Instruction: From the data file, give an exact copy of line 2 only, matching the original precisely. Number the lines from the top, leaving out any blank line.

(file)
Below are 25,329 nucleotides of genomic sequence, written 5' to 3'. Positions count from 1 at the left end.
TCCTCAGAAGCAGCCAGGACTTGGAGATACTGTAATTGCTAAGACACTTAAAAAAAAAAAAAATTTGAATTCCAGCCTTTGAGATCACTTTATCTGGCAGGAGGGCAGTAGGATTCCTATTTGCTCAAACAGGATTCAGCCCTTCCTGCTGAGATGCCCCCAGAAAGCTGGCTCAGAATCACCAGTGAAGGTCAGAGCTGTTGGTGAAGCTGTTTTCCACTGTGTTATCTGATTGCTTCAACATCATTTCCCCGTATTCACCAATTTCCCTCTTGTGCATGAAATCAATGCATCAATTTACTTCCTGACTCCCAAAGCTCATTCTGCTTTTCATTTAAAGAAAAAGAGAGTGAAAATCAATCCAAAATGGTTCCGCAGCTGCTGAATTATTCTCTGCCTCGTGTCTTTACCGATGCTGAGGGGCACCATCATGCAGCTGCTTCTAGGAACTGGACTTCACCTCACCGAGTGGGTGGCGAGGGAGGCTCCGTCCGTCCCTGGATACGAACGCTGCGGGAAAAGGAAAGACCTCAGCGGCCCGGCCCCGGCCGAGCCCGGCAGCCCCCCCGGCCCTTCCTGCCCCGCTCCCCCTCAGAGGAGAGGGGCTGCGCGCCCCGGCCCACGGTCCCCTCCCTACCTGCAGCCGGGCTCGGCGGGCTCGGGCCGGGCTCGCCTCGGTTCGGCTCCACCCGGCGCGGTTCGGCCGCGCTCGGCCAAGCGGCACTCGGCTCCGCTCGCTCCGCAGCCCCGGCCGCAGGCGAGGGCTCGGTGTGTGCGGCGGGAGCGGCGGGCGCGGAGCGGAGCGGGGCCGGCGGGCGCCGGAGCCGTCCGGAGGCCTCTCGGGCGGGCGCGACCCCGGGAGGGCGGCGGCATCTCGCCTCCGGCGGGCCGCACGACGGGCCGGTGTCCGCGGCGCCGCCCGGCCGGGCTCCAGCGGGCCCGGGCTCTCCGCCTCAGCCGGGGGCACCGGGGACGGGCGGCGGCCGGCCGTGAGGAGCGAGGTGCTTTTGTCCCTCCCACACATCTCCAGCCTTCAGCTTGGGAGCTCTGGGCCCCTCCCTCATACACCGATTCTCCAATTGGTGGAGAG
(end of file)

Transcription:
TCCTCAGAAGCAGCCAGGACTTGGAGATACTGTAATTGCTAAGACACTTAAAAAAAAAAAAAATTTGAATTCCAGCCTTTGAGATCACTTTATCTGGCAGGAGGGCAGTAGGATTCCTATTTGCTCAAACAGGATTCAGCCCTTCCTGCTGAGATGCCCCCAGAAAGCTGGCTCAGAATCACCAGTGAAGGTCAGAGCTGTTGGTGAAGCTGTTTTCCACTGTGTTATCTGATTGCTTCAACATCATTTCCCCGTATTCACCAATTTCCCTCTTGTGCATGAAATCAATGCATCAATTTACTTCCTGACTCCCAAAGCTCATTCTGCTTTTCATTTAAAGAAAAAGAGAGTGAAAATCAATCCAAAATGGTTCCGCAGCTGCTGAATTATTCTCTGCCTCGTGTCTTTACCGATGCTGAGGGGCACCATCATGCAGCTGCTTCTAGGAACTGGACTTCACCTCACCGAGTGGGTGGCGAGGGAGGCTCCGTCCGTCCCTGGATACGAACGCTGCGGGAAAAGGAAAGACCTCAGCGGCCCGGCCCCGGCCGAGCCCGGCAGCCCCCCCGGCCCTTCCTGCCCCGCTCCCCCTCAGAGGAGAGGGGCTGCGCGCCCCGGCCCACGGTCCCCTCCCTACCTGCAGCCGGGCTCGGCGGGCTCGGGCCGGGCTCGCCTCGGTTCGGCTCCACCCGGCGCGGTTCGGCCGCGCTCGGCCAAGCGGCACTCGGCTCCGCTCGCTCCGCAGCCCCGGCCGCAGGCGAGGGCTCGGTGTGTGCGGCGGGAGCGGCGGGCGCGGAGCGGAGCGGGGCCGGCGGGCGCCGGAGCCGTCCGGAGGCCTCTCGGGCGGGCGCGACCCCGGGAGGGCGGCGGCATCTCGCCTCCGGCGGGCCGCACGACGGGCCGGTGTCCGCGGCGCCGCCCGGCCGGGCTCCAGCGGGCCCGGGCTCTCCGCCTCAGCCGGGGGCACCGGGGACGGGCGGCGGCCGGCCGTGAGGAGCGAGGTGCTTTTGTCCCTCCCACACATCTCCAGCCTTCAGCTTGGGAGCTCTGGGCCCCTCCCTCATACACCGATTCTCCAATTGGTGGAGAG